‘Expel every last Iranian boot’
The ayatollahs’ support for terrorism continues unabated
US Secretary of State Mike Pompeo has used a speech in Cairo to rally the Arab world against Iran, casting the Islamic Republic as the Trump administration’s top concern in the region at a pivotal moment in USMiddle East relations.
His address at the American University yesterday comes as he tries to reassure US allies rattled by Donald Trump’s sudden decision last month to withdraw troops from Syria and Afghanistan.
In the speech entitled “A Force for Good: America’s Reinvigorated Role in the Middle East”, Mr Pompeo offered a rebuttal of the notion the planned withdrawal from Syria suggested the US was abandoning the region.
“Let me be clear: America will not retreat until the terror fight is over,” he said.
He vowed the US “will use diplomacy and work with our partners to expel every last Iranian boot” from Syria.
His remarks reflected the Trump administration’s broader effort to cast Iran as an obstacle to peace and promote the US as the preferred partner for prosperity in the region.
“The nations of the Middle East will never enjoy security, achieve economic stability, or advance the dreams of their people if Iran’s revolutionary regime persists on its current course,” he said.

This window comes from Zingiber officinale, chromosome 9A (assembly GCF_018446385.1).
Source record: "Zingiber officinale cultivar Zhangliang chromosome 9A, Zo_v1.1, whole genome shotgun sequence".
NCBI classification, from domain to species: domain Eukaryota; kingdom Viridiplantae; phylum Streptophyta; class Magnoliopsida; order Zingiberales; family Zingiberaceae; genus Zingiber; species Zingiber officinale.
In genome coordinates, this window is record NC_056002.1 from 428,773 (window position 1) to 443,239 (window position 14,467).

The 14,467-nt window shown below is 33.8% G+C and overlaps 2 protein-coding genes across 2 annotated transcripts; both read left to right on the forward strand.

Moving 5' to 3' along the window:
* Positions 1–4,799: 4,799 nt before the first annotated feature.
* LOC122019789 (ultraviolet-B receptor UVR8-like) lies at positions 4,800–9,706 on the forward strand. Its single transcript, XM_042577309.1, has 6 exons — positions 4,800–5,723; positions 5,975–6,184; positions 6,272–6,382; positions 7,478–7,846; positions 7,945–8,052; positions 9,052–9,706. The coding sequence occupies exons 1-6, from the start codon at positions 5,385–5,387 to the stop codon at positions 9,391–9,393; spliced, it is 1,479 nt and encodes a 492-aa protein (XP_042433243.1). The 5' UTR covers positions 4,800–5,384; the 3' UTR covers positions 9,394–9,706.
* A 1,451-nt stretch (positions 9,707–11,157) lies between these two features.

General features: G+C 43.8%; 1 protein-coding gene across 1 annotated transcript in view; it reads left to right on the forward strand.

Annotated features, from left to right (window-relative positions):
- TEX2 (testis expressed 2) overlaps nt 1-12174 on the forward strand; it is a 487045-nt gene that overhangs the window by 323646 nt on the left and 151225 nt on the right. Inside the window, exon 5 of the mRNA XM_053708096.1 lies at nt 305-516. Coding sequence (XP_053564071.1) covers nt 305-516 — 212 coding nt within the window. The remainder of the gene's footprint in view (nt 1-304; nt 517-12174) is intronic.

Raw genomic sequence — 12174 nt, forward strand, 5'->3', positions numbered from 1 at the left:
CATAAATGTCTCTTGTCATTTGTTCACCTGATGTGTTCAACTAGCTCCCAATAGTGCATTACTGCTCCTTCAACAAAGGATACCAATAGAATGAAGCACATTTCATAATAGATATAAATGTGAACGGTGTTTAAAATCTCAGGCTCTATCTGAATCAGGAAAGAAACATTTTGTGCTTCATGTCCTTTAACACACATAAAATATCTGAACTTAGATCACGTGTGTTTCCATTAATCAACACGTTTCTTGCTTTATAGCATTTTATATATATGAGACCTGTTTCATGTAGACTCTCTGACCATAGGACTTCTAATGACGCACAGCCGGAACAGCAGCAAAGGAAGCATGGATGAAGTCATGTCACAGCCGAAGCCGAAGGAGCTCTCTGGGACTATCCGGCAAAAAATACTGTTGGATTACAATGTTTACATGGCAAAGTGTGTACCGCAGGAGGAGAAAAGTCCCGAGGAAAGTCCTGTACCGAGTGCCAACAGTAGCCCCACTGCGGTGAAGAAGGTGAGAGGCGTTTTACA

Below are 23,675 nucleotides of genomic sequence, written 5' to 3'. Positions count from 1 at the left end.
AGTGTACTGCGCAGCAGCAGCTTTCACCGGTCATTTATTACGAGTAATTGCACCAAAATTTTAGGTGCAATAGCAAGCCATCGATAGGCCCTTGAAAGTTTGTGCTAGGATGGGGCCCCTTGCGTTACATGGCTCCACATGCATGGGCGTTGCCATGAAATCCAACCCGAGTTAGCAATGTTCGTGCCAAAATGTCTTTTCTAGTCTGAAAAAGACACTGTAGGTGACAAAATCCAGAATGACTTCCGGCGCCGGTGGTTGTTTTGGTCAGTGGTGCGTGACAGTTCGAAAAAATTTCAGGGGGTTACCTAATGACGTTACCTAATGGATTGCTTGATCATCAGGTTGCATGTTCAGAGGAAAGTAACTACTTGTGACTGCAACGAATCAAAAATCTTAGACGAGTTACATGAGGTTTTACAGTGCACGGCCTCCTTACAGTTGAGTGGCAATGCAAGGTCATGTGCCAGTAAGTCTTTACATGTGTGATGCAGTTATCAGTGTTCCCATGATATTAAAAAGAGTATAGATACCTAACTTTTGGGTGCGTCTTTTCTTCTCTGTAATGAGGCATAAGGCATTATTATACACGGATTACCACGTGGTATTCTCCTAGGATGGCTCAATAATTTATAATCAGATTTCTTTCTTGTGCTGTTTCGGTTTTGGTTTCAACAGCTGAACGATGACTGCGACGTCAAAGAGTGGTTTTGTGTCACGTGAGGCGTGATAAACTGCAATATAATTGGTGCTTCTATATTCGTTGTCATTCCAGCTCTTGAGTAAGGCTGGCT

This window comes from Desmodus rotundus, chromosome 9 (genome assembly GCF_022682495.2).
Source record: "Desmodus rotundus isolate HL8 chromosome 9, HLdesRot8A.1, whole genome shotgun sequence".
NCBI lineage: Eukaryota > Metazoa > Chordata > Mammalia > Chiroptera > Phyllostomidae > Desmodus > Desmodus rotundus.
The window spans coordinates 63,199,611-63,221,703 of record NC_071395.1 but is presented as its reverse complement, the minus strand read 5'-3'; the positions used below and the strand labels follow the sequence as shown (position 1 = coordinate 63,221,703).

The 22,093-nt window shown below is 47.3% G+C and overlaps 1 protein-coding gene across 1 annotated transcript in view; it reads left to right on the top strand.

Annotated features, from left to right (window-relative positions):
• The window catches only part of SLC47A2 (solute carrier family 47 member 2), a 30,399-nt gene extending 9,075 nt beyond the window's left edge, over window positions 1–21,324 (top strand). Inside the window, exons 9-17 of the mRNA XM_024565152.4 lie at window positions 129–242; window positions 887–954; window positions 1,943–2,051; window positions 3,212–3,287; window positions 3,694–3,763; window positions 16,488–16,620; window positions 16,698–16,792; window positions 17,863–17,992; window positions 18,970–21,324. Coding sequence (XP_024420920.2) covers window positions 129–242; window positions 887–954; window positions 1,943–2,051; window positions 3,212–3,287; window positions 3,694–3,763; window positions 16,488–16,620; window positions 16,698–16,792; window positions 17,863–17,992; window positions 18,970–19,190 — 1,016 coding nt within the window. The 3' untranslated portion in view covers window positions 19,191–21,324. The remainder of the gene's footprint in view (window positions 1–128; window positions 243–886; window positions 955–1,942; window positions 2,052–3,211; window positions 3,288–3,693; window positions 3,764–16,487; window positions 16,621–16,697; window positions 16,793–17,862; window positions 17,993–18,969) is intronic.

Iran has increased its involvement in regional conflicts, providing military support to the Assad regime in Syria and to Shia-led militias allied with the Iraqi government combating Islamic State. Iran also has alliances with Hezbollah in Lebanon, Hamas, which rules the Gaza Strip, and Houthi rebels in Yemen.
The speech included a direct assault on a similar address given by former president Barack Obama in Cairo in 2009, in which in he spoke of “a new beginning”, calling for an opening toward Muslims through transcending stereotypes and resolving conflicts in the wider Middle East.
Mr Pompeo argued Mr Obama, to whom he didn’t refer by name, had misjudged the revolutions of the 2011 Arab Spring that toppled dictators across the region and set in motion a set of continuing conflicts. The lesson from the Obama era, Mr Pompeo said, was that: “When America retreats, chaos often follows. When we neglect our friends, resentment builds. And when we partner with enemies, they advance.
“The good news is this: The age of self-inflicted American shame is over, and so are the policies that produced so much needless suffering. Now comes the real ‘new beginning’. In just 24 months, actually less than two years, the United States under President Trump has reasserted its traditional role as a force for good in this region, because we’ve learned from our mistakes.”
Unlike Mr Obama’s speech in 2009, Mr Pompeo didn’t include a broad call for democracy and civil rights, instead urging the Egyptian government to “promote a free and open exchange of ideas”. The administration hopes to mobilise Gulf Arab states and allies such as Egypt and Jordan to confront Iran in an aggressive approach that has been a cornerstone of Mr Trump’s foreign policy, but Mr Pompeo’s speech also drew criticism from former US government officials for lambasting an American leader while overseas.